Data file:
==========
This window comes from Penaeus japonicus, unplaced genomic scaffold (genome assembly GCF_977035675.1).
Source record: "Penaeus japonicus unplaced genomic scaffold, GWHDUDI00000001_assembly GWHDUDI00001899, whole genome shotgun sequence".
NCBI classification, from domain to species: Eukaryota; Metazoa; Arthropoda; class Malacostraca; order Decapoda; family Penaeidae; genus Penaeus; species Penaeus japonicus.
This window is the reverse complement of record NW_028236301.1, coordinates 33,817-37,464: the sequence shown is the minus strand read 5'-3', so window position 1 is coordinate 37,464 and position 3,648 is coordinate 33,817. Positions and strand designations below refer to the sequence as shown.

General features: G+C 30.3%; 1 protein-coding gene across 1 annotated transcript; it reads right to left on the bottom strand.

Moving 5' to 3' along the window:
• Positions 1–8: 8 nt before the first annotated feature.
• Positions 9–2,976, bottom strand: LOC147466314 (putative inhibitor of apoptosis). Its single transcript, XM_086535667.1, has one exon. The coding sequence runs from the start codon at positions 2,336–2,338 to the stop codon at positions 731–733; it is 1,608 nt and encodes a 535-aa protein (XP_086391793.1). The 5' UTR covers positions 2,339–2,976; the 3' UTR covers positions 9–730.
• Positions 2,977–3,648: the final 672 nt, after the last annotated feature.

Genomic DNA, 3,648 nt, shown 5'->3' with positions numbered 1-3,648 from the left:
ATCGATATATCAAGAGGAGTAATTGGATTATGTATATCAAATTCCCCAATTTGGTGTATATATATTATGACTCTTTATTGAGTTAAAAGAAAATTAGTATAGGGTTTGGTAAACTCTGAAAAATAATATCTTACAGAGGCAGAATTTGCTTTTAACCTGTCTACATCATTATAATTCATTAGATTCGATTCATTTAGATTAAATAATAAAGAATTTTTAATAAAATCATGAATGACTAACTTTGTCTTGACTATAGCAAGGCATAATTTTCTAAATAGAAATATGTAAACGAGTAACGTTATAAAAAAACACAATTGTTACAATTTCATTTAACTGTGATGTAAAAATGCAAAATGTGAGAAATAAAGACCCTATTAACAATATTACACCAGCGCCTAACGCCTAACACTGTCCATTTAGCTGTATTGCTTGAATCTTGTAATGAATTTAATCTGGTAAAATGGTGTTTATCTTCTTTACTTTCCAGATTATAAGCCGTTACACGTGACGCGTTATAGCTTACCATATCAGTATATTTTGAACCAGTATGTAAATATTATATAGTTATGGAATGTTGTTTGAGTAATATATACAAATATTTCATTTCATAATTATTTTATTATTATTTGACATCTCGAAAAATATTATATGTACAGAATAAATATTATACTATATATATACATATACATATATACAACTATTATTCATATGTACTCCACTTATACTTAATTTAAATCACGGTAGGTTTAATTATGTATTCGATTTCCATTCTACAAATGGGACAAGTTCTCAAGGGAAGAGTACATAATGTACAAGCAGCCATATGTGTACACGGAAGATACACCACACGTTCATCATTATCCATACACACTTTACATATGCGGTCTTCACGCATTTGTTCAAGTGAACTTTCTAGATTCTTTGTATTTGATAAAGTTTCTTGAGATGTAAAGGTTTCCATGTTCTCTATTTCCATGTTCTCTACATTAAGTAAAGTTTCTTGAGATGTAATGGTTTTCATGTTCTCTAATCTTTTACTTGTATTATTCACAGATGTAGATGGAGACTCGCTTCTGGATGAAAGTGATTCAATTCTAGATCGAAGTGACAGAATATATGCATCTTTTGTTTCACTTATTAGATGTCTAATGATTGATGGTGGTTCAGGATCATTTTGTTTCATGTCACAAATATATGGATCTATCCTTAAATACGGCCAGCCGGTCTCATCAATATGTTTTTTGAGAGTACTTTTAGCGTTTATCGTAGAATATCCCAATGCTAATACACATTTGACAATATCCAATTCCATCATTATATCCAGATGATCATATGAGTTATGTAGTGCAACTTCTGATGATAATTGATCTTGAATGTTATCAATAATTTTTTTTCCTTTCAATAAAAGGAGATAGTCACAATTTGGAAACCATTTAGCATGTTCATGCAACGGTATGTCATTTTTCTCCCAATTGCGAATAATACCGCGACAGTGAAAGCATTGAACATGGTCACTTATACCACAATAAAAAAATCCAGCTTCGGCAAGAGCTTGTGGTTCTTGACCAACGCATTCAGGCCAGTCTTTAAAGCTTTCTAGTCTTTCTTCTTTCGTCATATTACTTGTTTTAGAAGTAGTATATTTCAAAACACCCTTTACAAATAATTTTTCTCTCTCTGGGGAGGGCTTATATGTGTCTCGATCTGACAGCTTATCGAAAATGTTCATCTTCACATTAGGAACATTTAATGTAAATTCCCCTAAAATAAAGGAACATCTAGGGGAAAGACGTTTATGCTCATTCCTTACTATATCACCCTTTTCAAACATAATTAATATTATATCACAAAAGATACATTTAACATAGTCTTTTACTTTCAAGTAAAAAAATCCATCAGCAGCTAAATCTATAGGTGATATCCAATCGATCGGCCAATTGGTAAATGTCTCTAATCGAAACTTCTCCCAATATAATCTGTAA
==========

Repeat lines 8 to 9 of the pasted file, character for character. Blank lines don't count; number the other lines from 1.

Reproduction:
• Positions 9–2,976, bottom strand: LOC147466314 (putative inhibitor of apoptosis). Its single transcript, XM_086535667.1, has one exon. The coding sequence runs from the start codon at positions 2,336–2,338 to the stop codon at positions 731–733; it is 1,608 nt and encodes a 535-aa protein (XP_086391793.1). The 5' UTR covers positions 2,339–2,976; the 3' UTR covers positions 9–730.
• Positions 2,977–3,648: the final 672 nt, after the last annotated feature.